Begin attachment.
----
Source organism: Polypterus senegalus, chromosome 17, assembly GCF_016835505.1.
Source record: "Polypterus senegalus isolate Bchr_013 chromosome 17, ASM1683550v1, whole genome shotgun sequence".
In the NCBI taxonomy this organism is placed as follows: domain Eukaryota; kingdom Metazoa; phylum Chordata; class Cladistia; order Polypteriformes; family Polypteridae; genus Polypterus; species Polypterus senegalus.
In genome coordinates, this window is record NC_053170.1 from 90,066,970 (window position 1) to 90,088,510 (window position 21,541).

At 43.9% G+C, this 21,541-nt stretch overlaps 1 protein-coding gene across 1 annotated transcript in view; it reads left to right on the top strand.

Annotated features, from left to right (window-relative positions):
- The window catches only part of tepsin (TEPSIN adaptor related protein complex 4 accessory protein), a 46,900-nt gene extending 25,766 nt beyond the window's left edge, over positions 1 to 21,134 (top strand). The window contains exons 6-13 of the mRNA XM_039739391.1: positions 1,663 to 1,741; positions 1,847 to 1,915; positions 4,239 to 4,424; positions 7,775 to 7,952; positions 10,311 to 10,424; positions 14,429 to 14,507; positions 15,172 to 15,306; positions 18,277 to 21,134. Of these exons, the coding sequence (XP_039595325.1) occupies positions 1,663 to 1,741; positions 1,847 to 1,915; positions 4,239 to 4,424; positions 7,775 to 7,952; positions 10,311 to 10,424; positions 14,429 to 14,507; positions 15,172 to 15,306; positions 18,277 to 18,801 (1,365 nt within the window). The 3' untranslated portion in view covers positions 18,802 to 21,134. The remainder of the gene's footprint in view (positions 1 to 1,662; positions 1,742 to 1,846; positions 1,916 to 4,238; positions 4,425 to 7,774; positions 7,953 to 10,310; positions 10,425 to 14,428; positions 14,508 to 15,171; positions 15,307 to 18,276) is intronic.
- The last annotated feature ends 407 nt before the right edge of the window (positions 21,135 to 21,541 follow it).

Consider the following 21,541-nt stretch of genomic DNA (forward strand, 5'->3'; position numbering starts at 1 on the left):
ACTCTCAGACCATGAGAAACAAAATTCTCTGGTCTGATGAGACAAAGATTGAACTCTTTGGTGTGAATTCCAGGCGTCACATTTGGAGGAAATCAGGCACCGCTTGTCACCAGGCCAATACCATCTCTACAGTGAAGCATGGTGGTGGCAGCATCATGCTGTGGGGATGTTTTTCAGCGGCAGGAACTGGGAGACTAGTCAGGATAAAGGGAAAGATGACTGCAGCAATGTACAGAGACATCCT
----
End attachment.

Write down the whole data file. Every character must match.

Source organism: Polypterus senegalus, chromosome 17, assembly GCF_016835505.1.
Source record: "Polypterus senegalus isolate Bchr_013 chromosome 17, ASM1683550v1, whole genome shotgun sequence".
In the NCBI taxonomy this organism is placed as follows: domain Eukaryota; kingdom Metazoa; phylum Chordata; class Cladistia; order Polypteriformes; family Polypteridae; genus Polypterus; species Polypterus senegalus.
In genome coordinates, this window is record NC_053170.1 from 90,066,970 (window position 1) to 90,088,510 (window position 21,541).

At 43.9% G+C, this 21,541-nt stretch overlaps 1 protein-coding gene across 1 annotated transcript in view; it reads left to right on the top strand.

Annotated features, from left to right (window-relative positions):
- The window catches only part of tepsin (TEPSIN adaptor related protein complex 4 accessory protein), a 46,900-nt gene extending 25,766 nt beyond the window's left edge, over positions 1 to 21,134 (top strand). The window contains exons 6-13 of the mRNA XM_039739391.1: positions 1,663 to 1,741; positions 1,847 to 1,915; positions 4,239 to 4,424; positions 7,775 to 7,952; positions 10,311 to 10,424; positions 14,429 to 14,507; positions 15,172 to 15,306; positions 18,277 to 21,134. Of these exons, the coding sequence (XP_039595325.1) occupies positions 1,663 to 1,741; positions 1,847 to 1,915; positions 4,239 to 4,424; positions 7,775 to 7,952; positions 10,311 to 10,424; positions 14,429 to 14,507; positions 15,172 to 15,306; positions 18,277 to 18,801 (1,365 nt within the window). The 3' untranslated portion in view covers positions 18,802 to 21,134. The remainder of the gene's footprint in view (positions 1 to 1,662; positions 1,742 to 1,846; positions 1,916 to 4,238; positions 4,425 to 7,774; positions 7,953 to 10,310; positions 10,425 to 14,428; positions 14,508 to 15,171; positions 15,307 to 18,276) is intronic.
- The last annotated feature ends 407 nt before the right edge of the window (positions 21,135 to 21,541 follow it).

Consider the following 21,541-nt stretch of genomic DNA (forward strand, 5'->3'; position numbering starts at 1 on the left):
ACTCTCAGACCATGAGAAACAAAATTCTCTGGTCTGATGAGACAAAGATTGAACTCTTTGGTGTGAATTCCAGGCGTCACATTTGGAGGAAATCAGGCACCGCTTGTCACCAGGCCAATACCATCTCTACAGTGAAGCATGGTGGTGGCAGCATCATGCTGTGGGGATGTTTTTCAGCGGCAGGAACTGGGAGACTAGTCAGGATAAAGGGAAAGATGACTGCAGCAATGTACAGAGACATCCT